VPN usage in India rises due to blocked websites, experts say ban proposal won’t help users


Indians are used to sharing Netflix accounts. One account, four users. Now the same Indians are looking to share the cost of Virtual Private Networks (VPNs) as they increasingly pay for VPN accounts. The reasons are manifold. There are thousands of websites that are now banned in India, using opaque and official or unofficial means. To access many of these websites, Indian users are now turning to VPNs. Then there is the security and surveillance aspect. As cybercrime, identity theft and surveillance risks increase in India, users are turning to VPNs.

Here’s a number: According to data pulled from Google Play Store and Apple App Store using the Sensor Tower service, India ranked fourth out of 85 countries for VPN penetration rate for the first half of 2021 The penetration of VPN installations in India has grown from just 3.28 per 100% of the population in 2020 to 25.27% in the first six months of 2021.

But beyond the numbers, there are stories. A group of friends were looking for a fourth member to share their Virtual Private Network (VPN) account with. Before I could even say yes to my part of the contribution, they had found someone else.

Soon another friend approached with a similar proposal, asking if I wanted to share an account with her. This is how popular and useful VPNs are now considered in India. While a large portion of VPN usage is to access geographically blocked streaming content outside of India, that is not the only reason Indians are now using VPNs.

A tech enthusiast, on condition of anonymity, claims that user information can be stolen even from an improperly configured private Wi-Fi network, not to mention public Wi-Fi, which is insecure. Since the data that passes through VPN is encrypted, it is useful during banking transactions as it cannot be snooped on from unsecured websites from internet connections.
Now that there is talk of banning VPNs in India, users fear it will cause some inconvenience. At the same time, experts say banning VPNs is not a solution as there are many more different methods that cybercriminals have for their activities. Last month, the Parliamentary Standing Committee on Home Affairs noted that the use of VPNs should be banned in India. Here’s how a VPN works.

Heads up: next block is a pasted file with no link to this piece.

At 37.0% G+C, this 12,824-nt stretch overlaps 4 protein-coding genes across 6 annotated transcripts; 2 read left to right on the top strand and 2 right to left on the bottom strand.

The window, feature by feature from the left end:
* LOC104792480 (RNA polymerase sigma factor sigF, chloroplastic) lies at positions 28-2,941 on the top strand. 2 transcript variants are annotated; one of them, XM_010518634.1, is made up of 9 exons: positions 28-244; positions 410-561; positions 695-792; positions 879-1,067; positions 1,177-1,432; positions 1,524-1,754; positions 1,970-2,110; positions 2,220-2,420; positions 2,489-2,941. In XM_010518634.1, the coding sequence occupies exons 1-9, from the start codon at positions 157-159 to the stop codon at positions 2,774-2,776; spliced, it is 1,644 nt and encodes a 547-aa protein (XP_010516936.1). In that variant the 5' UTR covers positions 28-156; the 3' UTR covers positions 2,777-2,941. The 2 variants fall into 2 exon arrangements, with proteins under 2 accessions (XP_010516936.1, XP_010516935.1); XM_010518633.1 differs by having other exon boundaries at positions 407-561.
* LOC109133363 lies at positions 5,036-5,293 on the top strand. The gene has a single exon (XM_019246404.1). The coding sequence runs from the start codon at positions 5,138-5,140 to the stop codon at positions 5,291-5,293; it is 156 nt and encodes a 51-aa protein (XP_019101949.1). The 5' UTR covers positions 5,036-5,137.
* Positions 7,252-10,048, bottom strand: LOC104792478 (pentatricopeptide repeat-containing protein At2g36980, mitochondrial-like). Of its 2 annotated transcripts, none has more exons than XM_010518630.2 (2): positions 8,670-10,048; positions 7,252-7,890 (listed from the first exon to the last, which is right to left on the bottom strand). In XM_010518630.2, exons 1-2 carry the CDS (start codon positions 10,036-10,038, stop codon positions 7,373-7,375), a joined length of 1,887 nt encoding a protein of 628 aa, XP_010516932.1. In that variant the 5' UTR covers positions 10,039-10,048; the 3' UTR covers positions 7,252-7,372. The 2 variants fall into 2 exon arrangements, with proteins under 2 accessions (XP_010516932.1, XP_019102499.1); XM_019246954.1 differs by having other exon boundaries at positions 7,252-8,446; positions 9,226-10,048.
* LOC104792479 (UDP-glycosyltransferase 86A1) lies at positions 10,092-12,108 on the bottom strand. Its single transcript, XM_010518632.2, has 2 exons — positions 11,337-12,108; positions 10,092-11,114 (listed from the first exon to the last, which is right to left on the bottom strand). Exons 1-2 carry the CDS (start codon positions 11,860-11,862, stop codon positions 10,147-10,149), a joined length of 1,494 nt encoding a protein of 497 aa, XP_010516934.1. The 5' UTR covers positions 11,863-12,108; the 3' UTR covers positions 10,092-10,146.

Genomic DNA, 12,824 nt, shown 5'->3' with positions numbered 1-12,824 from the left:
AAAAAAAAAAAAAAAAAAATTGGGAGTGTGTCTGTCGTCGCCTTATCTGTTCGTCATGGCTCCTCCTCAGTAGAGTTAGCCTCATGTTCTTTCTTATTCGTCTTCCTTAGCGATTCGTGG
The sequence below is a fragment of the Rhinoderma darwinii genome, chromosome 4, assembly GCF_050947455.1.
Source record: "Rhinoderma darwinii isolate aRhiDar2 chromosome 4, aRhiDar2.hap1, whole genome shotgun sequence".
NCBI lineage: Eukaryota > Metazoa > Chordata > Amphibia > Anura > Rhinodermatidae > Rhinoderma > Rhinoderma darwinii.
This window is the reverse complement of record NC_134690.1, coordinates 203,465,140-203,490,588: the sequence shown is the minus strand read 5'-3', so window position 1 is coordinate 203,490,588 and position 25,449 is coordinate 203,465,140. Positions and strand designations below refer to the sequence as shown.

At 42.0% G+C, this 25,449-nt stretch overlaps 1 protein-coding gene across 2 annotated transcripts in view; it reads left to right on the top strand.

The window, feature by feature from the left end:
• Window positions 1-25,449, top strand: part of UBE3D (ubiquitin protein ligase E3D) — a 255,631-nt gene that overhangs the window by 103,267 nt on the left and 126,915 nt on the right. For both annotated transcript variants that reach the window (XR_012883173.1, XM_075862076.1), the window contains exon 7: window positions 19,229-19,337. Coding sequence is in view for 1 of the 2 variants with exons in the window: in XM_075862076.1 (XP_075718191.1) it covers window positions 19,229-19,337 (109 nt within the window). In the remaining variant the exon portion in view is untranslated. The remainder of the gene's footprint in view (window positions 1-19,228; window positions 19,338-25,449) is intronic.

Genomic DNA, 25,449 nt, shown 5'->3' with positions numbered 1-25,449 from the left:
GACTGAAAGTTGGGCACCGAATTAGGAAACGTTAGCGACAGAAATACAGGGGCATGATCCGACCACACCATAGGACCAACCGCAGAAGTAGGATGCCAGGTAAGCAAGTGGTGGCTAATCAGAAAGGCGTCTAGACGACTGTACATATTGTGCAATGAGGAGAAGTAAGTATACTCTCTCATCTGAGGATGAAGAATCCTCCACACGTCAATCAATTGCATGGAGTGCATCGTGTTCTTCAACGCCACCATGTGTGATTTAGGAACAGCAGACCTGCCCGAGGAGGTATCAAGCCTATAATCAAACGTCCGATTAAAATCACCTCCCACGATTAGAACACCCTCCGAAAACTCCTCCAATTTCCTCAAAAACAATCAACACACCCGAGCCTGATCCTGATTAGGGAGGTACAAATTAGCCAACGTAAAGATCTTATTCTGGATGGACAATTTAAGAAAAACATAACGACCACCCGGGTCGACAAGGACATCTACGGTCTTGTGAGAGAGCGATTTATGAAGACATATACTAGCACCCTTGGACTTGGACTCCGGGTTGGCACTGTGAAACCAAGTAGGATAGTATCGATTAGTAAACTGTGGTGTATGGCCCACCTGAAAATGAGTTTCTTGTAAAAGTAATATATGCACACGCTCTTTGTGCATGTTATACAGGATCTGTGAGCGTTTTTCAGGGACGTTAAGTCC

A VPN user says the ban proposal is ridiculous. “Today they want to block VPNs citing the crime, then they want to turn off password protection on phones, because criminals use passwords on their phones to hide evidence,” the person explains.

Why people use VPNs

Experts say there is a legitimate use for VPNs. “I use VPN for privacy reasons. A friend told me that among many other issues, using the public internet is dangerous without a VPN. So when I go to an airport or a cafe and As I use the internet, I like to feel secure. And again, privacy is very important to me. Service providers and these business conglomerates already know too much about me than I am. comfortable with it, ”says Mritunjay Rathore, who started using VPNs some time ago.

Karan Saini, an ethical hacker, notes that VPNs allow people to access the internet uncensored. He says a significant number of websites are blocked in India – over 4,000 – regardless of their content, whether pornographic, scientific, cultural or otherwise. He says the ability of Indian internet users to browse the web freely is critically hampered and will continue to be so for the foreseeable future.

“Considering this, banning any of the ways in which users circumvent censorship should be viewed as extremely harmful to the internet ecosystem in India and to the quality of life in the country in general,” Saini said.

Saini is a strong supporter of VPNs and their ability to protect user information. He says users should use VPN services (they don’t have to be commercial VPN services), even if they have nothing to hide. “A ban on VPN services will hamper the democratic freedoms enjoyed by Indians, which are promoted by the Internet,” Saini said.

Can India’s VPN Ban Reduce Cybercrime

Who is likely to be most affected by the VPN ban, and will it help stop cybercrime? Experts say a ban will create hassle for users, without impacting cybercriminals.

“If there is a ban on VPN, the biggest challenge will be faced by internet companies or large corporations, as they use it the most to fight various attacks,” said Rajashekhar Rajaharia, cybersecurity researcher. “Most hackers and cybersecurity researchers also use VPN because they don’t want their IP addresses tracked.”

But how bad can the VPN ban be? Rajaharia says it won’t make much difference for cybercriminals, as they will continue to use the TOR browser, which is nearly impossible to ban or block. “VPN can be tracked, but TOR cannot be tracked, which makes TOR a bigger challenge. While VPNs or proxies are used by large corporations, TOR is used by hackers, so authorities cannot completely stop hackers or spammers from carrying on their business, ”he says.

Akshay Pednekar, a Mumbai-based cybersecurity analyst, says if the government is considering banning something, it should target TORs, not VPNs. “TOR was designed to access the Internet,” he says, adding that this functionality of TOR has given rise to a deep web ecosystem where a lot of illegal activity takes place. The VPN ban is unlikely to offer a solution, he suggests.

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